Mr. Arjona argues that although Florida is the "home state" of their children, because he filed his renewed petition for dissolution of marriage on November 4, 2005 in Mexico before his wife filed for dissolution in Florida on December 13, 2005, that section 61.519 applies. Section 61.519, Florida Statutes (2005), provides, in pertinent part, as follows:
Simultaneous proceedings. —
(1) Except as otherwise provided in s. 61.517, a court of this state may not exercise its jurisdiction under ss. 61.514- 61.524 if, at the time of the commencement of the proceeding, a proceeding concerning the custody of the child had been commenced in a court of another state having jurisdiction substantially in conformity with this part, unless the proceeding has been terminated or is stayed by the court of the other state because a court of this state is a more convenient forum under s. 61.520.
(2) Except as otherwise provided in s. 61.517, a court of this state, before hearing a child custody proceeding, shall examine the court documents and other information supplied by the parties pursuant to s. 61.522. If the court determines that a child custody proceeding was previously commenced in a court in another state having jurisdiction substantially in accordance with this part, the court of this state shall stay its proceeding and communicate with the court of the other state. If the court of the state having jurisdiction substantially in accordance with this part does not determine that the court of this state is a more appropriate forum, the court of this state shall dismiss the proceeding.
Thus, Mr. Arjona argues that pursuant to section 61.519 because his dissolution proceeding was commenced in Mexico before the Florida proceeding was commenced, Florida was required to communicate with the Mexican court to determine which court should hear the case.
Mrs. Arjona counters with three arguments: (1) that because she served Mr. Arjona before he served her, and the Florida proceeding was perfected prior to perfection of service regarding the Mexican proceeding, jurisdiction lies in Florida; (2) while Mr. Arjona's initial action for dissolution in Mexico filed in 2002 included child custody issues, the dissolution action he filed in 2005 did not, and Mrs. Arjona's dissolution action filed in Miami specifically includes resolution of child custody issues; and (3) that because Florida is the children's "home state" Mexico by definition cannot exercise jurisdiction because to do so would not be in substantial conformity with section 61.514. Thus, Mrs. Arjona contends that Florida was not required to communicate with the Mexican court.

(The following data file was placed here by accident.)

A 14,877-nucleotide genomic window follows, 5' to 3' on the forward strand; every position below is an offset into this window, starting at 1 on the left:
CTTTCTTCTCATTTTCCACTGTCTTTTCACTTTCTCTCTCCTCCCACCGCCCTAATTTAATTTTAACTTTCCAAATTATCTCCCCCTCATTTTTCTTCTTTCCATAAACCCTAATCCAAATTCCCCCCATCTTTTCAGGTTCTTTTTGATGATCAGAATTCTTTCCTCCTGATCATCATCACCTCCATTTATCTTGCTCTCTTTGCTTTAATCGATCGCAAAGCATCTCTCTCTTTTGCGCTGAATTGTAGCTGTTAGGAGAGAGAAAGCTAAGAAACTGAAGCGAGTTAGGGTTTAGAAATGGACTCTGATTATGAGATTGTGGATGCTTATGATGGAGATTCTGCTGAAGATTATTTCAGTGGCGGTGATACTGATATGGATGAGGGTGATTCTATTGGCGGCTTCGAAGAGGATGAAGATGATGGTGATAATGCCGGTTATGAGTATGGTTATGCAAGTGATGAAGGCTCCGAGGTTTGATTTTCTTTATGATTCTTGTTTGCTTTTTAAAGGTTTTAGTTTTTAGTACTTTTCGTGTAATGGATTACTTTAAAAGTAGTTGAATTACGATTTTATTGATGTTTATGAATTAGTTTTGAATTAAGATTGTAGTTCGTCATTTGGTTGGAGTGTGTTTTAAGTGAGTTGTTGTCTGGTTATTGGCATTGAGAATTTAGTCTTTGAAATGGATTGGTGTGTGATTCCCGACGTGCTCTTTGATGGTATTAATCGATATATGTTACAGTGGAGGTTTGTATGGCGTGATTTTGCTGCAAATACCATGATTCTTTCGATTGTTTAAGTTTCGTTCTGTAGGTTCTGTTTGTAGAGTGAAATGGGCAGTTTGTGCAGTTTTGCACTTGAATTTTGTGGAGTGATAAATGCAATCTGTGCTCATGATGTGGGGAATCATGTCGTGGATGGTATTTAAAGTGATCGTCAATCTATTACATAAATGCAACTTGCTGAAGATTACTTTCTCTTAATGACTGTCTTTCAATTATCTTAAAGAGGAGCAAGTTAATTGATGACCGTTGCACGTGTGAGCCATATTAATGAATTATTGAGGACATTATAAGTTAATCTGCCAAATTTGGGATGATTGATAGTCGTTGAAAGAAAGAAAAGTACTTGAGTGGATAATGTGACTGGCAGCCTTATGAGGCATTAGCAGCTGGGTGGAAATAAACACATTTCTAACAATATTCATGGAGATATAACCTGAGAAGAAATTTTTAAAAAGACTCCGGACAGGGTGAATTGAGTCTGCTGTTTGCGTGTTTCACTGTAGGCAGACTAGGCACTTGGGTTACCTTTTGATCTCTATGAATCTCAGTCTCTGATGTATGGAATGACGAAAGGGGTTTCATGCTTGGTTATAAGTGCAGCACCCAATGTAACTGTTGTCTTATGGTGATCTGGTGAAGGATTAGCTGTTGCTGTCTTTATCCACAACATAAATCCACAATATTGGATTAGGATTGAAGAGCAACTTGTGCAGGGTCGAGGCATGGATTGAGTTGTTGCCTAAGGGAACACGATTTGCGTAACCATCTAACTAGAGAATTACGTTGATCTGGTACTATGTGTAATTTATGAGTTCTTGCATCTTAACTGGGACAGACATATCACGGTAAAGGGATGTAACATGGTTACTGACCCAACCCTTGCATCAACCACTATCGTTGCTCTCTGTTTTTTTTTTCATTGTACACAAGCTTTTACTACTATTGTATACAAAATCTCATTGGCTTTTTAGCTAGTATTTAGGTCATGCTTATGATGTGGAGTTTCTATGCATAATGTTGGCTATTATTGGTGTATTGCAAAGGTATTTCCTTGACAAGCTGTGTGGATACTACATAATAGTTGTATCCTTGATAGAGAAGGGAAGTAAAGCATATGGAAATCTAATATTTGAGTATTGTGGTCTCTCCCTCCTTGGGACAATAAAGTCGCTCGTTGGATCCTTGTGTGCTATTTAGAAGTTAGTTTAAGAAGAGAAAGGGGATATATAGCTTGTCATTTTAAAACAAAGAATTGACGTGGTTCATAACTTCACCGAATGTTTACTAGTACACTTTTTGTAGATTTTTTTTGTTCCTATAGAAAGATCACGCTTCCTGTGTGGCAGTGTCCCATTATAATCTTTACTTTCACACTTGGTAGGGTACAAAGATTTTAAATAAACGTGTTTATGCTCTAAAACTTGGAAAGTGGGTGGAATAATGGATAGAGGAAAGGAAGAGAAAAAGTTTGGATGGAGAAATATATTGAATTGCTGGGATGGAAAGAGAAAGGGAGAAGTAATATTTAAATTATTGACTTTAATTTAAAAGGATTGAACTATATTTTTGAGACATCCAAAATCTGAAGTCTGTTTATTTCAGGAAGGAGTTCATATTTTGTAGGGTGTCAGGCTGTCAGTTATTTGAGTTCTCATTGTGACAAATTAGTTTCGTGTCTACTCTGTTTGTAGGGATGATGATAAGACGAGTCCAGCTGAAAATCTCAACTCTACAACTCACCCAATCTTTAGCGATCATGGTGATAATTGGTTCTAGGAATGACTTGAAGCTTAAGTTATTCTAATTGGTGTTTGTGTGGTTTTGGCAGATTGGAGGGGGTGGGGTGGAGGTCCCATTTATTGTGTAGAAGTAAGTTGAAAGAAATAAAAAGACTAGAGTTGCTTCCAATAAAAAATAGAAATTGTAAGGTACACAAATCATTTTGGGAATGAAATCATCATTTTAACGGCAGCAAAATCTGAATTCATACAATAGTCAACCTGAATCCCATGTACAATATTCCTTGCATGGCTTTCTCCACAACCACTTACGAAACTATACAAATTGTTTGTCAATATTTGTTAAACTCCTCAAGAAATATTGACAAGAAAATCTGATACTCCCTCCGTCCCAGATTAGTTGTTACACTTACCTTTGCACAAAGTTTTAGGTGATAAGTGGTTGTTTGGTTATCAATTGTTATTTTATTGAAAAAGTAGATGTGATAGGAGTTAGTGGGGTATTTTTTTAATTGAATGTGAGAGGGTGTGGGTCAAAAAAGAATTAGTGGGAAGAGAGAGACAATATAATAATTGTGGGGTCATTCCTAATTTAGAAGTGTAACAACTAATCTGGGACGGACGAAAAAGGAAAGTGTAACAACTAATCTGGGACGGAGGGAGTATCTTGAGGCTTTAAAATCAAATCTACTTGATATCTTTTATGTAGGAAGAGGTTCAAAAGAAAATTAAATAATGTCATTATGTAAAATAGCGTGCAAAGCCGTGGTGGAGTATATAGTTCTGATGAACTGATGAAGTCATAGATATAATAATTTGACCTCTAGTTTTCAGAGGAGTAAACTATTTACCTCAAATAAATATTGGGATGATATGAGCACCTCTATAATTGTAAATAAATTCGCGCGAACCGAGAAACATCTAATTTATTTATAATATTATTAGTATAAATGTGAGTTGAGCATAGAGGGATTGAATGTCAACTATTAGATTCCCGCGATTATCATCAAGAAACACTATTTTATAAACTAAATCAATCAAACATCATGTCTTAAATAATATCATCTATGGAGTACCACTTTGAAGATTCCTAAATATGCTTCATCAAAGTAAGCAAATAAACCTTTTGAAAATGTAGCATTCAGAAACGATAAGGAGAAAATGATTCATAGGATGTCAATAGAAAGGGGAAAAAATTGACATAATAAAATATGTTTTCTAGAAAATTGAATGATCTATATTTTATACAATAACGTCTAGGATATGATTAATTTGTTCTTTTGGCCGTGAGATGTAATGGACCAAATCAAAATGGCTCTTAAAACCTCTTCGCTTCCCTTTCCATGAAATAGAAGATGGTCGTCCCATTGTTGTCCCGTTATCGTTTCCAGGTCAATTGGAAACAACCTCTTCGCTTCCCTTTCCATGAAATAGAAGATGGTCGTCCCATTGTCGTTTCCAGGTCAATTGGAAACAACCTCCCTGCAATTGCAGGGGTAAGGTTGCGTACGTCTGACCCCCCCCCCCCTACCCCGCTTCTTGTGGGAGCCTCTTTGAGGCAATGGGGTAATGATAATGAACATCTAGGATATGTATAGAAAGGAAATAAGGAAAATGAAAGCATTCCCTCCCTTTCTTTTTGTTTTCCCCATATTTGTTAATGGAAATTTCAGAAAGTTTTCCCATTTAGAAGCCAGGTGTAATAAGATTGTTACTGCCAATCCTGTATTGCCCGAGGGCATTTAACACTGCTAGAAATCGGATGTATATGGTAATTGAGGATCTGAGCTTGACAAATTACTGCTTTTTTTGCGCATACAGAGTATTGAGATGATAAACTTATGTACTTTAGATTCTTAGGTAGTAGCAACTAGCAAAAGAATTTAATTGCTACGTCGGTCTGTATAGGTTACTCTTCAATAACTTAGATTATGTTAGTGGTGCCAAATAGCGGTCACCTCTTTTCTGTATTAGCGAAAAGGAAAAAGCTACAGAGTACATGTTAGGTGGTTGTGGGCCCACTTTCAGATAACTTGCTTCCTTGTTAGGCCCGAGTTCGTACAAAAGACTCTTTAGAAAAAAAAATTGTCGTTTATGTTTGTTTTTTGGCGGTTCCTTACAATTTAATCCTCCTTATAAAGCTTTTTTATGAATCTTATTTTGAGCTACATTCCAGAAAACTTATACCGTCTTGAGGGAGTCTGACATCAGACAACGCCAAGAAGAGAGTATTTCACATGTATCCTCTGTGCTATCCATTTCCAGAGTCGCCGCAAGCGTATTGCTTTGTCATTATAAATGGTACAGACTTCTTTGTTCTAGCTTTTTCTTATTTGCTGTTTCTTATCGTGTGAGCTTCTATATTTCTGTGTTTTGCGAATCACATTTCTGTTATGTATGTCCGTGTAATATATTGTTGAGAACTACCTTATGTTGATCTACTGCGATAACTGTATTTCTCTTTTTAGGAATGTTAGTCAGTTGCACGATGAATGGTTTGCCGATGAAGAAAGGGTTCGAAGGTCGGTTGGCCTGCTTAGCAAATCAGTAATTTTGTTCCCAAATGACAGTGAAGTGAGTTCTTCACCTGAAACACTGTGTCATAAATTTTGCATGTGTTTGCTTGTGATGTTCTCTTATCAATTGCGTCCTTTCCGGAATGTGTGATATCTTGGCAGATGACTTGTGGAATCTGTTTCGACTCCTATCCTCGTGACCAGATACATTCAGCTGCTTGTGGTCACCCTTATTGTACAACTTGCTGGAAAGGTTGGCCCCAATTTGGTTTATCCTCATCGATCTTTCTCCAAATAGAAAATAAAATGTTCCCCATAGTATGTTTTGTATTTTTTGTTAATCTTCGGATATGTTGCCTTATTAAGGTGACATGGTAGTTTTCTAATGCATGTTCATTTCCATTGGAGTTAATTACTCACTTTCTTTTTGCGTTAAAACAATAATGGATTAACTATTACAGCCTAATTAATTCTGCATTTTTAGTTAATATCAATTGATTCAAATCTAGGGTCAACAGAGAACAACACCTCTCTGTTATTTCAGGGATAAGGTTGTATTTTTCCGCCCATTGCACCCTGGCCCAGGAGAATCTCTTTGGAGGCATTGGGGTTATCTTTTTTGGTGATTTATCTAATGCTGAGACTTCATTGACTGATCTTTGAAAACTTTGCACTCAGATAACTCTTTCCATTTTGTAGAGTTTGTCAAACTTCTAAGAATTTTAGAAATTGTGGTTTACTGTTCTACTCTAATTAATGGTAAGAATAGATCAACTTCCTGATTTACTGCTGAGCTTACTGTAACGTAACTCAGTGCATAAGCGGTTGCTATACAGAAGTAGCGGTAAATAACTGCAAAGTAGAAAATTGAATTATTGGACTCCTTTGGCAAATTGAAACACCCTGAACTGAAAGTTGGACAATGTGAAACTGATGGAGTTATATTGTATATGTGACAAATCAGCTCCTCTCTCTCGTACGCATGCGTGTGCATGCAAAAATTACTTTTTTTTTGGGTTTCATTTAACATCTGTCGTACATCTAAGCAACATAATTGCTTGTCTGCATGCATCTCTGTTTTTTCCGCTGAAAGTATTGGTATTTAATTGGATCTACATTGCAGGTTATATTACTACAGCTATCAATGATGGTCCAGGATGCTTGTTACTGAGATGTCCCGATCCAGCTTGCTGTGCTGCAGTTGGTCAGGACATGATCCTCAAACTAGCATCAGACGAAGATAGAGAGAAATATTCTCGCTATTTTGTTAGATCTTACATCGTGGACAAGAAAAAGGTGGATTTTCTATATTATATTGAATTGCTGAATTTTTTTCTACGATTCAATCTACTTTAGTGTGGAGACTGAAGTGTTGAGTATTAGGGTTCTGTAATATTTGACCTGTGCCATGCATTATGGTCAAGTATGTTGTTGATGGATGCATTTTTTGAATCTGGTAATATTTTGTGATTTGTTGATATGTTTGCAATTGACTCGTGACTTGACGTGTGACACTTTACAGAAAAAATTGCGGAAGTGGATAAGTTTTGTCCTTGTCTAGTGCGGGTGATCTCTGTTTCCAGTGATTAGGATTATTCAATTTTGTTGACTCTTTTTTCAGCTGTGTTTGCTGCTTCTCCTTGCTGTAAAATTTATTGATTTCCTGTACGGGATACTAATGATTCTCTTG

We conclude that because Florida is the "home state" of the children and Florida has not declined to exercise jurisdiction over the custody issues of the children, the proceedings in Mexico were not commenced substantially in conformity with the jurisdictional requirements of section 61.514. Thus, the communication requirement of section 61.519 has no application in the instant case. Because we conclude that Mexico lacks subject matter jurisdiction over the child custody issues herein, we decline to address and resolve the now collateral issues of whether "commencement" of a child custody matter is governed by the date an action is filed or when service is perfected, and whether the filing of a dissolution proceeding in Mexico which does not specifically include child custody issues, is a "child custody proceeding" within the meaning of the UCCJEA.
We note that the Mexican court has now granted Mrs. Arjona's motion to dismiss the dissolution proceeding filed by Mr. Arjona in Mexico', finding that it lacks subject matter jurisdiction as the Arjonas have lived separately since May of 2002, the marital domicile is no longer in Mexico, and there is no allegation that Mrs. Arjona "abandoned the marital domicile in an unjustified fashion." As there is no pending proceeding in Mexico, the dissolution of marriage, child custody issues, and financial matters are indisputably properly before the Circuit Court.